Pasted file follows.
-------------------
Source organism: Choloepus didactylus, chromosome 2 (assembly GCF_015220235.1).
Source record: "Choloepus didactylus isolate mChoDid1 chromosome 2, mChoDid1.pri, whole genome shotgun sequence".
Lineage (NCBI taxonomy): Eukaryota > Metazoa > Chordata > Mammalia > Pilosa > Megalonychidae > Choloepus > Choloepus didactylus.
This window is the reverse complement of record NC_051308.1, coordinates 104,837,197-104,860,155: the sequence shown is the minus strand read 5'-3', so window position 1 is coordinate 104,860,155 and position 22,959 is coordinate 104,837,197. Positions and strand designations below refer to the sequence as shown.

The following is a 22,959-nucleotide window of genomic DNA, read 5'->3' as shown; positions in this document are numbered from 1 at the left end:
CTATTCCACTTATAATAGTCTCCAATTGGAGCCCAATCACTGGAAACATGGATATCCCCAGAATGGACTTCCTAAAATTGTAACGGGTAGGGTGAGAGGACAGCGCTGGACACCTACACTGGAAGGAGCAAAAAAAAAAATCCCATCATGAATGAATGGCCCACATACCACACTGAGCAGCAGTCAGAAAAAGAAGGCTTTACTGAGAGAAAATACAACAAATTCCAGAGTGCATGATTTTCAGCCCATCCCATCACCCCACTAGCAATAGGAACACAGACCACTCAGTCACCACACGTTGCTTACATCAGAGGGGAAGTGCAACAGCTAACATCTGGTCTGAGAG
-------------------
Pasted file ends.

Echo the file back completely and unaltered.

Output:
Source organism: Choloepus didactylus, chromosome 2 (assembly GCF_015220235.1).
Source record: "Choloepus didactylus isolate mChoDid1 chromosome 2, mChoDid1.pri, whole genome shotgun sequence".
Lineage (NCBI taxonomy): Eukaryota > Metazoa > Chordata > Mammalia > Pilosa > Megalonychidae > Choloepus > Choloepus didactylus.
This window is the reverse complement of record NC_051308.1, coordinates 104,837,197-104,860,155: the sequence shown is the minus strand read 5'-3', so window position 1 is coordinate 104,860,155 and position 22,959 is coordinate 104,837,197. Positions and strand designations below refer to the sequence as shown.

The following is a 22,959-nucleotide window of genomic DNA, read 5'->3' as shown; positions in this document are numbered from 1 at the left end:
CTATTCCACTTATAATAGTCTCCAATTGGAGCCCAATCACTGGAAACATGGATATCCCCAGAATGGACTTCCTAAAATTGTAACGGGTAGGGTGAGAGGACAGCGCTGGACACCTACACTGGAAGGAGCAAAAAAAAAAATCCCATCATGAATGAATGGCCCACATACCACACTGAGCAGCAGTCAGAAAAAGAAGGCTTTACTGAGAGAAAATACAACAAATTCCAGAGTGCATGATTTTCAGCCCATCCCATCACCCCACTAGCAATAGGAACACAGACCACTCAGTCACCACACGTTGCTTACATCAGAGGGGAAGTGCAACAGCTAACATCTGGTCTGAGAG